Since we’re kind of on a roll, reviewing things I really should have seen/read a long time ago, here’s confession number two: I have never read the Percy Jackson books. Not because I was willfully ignoring them, like the Uglies books, or even because I didn’t care. I’ve been planning on getting around to it for a while, I just…didn’t.
Look, when you write a review blog that updates nearly every day, you tend to consume a lot of media. But worse than that, everyone assumes that you’ve somehow managed to consume ALL the media. Until the operation goes through, I won’t be able to spontaneously be up to date on every pop culture franchise that hits a singularity. At least, not if I want to be able to watch the random weird stuff too, like documentaries on Tuvan throat singing and Bollywood action thrillers. Which I do.
All of this is to say that I still haven’t read those books, and I’m sorry. Ish. Kinda sorry. But I have now seen the first movie in the series, and in honor of its sequel coming out this past week, let’s take a look at a movie that I should have seen years ago!
Now, again, I haven’t read the books. And from what I could tell of this movie, that was my first mistake.
The movie, which was reasonably well shot and acted, though burdened by some seriously awful dialogue, didn’t make a whole lot of sense. In fact, most of it was bolstered by the Wikipedia article that I had to pause the movie to read. I really had no idea what the hell was going on half the time.
From what I can gather, this is the basic plot of the movie: Percy Jackson hates his life until the day one of his teachers tries to eat him. He discovers that he’s actually a demigod, that his best friend is really his “protector” and that he’s off to go learn how to be more godly at a summer camp for special kids. On the way to camp, he and his mother are attacked by a minotaur, because why not, and his mom apparently dies. This provides the needed impetus to make Percy excel at being a hero and not mourn his totally dead mother at all.
At camp, Percy meets Annabeth and becomes instantly infatuated. He is confused as to why this girl who has never met him in her life doesn’t immediately return his affection. Then he discovers that his mother miraculously isn’t dead, and that he has to find a magical thing to save her blah blah blah.
Magic quest turns into banal road trip with highlights from the Greek myths. Annabeth enters into a contrived and painful romance with Percy. Grover, the protector, stays sassy and black, and also the only interesting character in the movie.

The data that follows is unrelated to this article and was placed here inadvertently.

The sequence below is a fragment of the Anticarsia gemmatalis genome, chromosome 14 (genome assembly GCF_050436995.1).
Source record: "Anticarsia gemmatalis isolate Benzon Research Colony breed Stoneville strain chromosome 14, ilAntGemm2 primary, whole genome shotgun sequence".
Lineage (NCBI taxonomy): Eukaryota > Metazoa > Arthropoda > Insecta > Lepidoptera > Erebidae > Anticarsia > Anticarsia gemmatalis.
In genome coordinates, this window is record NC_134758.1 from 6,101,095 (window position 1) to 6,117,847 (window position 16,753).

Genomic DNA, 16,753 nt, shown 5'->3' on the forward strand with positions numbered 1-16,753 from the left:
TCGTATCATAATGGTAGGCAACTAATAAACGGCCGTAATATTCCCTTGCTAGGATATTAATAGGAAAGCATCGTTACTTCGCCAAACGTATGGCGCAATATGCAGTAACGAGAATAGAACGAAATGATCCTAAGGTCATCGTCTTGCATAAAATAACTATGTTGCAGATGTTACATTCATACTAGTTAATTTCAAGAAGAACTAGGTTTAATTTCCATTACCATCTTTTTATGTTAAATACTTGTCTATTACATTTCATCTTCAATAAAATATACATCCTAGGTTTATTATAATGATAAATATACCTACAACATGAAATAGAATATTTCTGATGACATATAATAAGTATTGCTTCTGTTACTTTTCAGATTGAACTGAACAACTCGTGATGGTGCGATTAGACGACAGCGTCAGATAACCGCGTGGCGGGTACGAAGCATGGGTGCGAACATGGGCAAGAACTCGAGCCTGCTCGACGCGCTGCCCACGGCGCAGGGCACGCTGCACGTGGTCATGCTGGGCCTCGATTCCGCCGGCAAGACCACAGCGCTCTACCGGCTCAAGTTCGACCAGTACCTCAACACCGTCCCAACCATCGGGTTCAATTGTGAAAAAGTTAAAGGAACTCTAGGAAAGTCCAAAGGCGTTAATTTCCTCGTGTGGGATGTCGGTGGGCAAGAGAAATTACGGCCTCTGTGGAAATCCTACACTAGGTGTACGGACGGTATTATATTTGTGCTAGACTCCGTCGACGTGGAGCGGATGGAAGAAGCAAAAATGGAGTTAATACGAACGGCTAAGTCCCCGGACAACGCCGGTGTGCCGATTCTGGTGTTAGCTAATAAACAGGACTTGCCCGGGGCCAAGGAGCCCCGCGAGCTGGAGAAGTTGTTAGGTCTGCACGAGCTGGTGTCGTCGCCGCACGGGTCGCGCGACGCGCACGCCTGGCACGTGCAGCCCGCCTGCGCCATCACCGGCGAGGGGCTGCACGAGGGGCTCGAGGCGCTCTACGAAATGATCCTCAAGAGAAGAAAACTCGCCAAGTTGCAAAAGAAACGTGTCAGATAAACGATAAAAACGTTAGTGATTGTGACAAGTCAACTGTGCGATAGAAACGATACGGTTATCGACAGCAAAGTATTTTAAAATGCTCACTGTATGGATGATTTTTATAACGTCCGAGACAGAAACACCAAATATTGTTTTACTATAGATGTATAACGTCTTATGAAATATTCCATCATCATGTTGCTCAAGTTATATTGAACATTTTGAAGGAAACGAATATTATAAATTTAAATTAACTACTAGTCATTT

Eventually Percy and company make their way to Hades, where they meet Hades and a sexed up Persephone. Percy discovers that the magical whatsit was with him all along, but not in a good way, and they save his mom.
Percy fights bad kid with daddy issues who stole the magical macguffin in the first place because of reasons, and then saves the day and stops a completely nonsensical war that had absolutely no stakes or reason to happen. The end.
I’m pretty sure that either I’m missing something, or that sucked big time. And I have a suspicion that it might be the latter, sad to say.
That is not, however, my biggest complaint about the film.
Sure, it was nigh on unwatchable because I had no idea what was going on most of the time, and I only kind of pieced it together based on hearsay and the internet, and true, the dialogue was of a level that has been outdone by most reputable pornos. But still. Not the worst thing about this movie.
The absolute worst thing about this movie was the female characters. Like, hands down. Now I give a small amount of credit for the fact that there was more than one of them, and that they encompassed a variety of ages, social roles, and races. Yay. But, when you boil it down, they really kind of didn’t actually represent very much diversity, and they absolutely sucked. Because every single female character in this movie is defined by her sexual attractiveness/sexual availability.
The first woman we meet in the movie is Percy’s mom, whose name escapes me, played by Catherine Keener. Now, again, I haven’t read the book, but at first glance I was pretty stoked to see this character. Most heroic types come from some sort of broken home, especially in young adult fiction, so it was nice to see a story where the lead actually had a mom. Like a real mom. A nice one too. It was refreshing.
And then we found out that his nice mom was stuck in an abusive relationship so that she could protect her only son. And she still held out a torch for the man who abandoned her. Oh, and she kinda died right at the start of her son’s heroic quest.
There is a reason why critics complain so much about Disney Moms. The absence of a mother figure, or the use of a mother’s death to spur on the hero’s journey is so common and so overused that it’s become a cliché and a trope. The emotional resonance is gone. We pretty much expect it.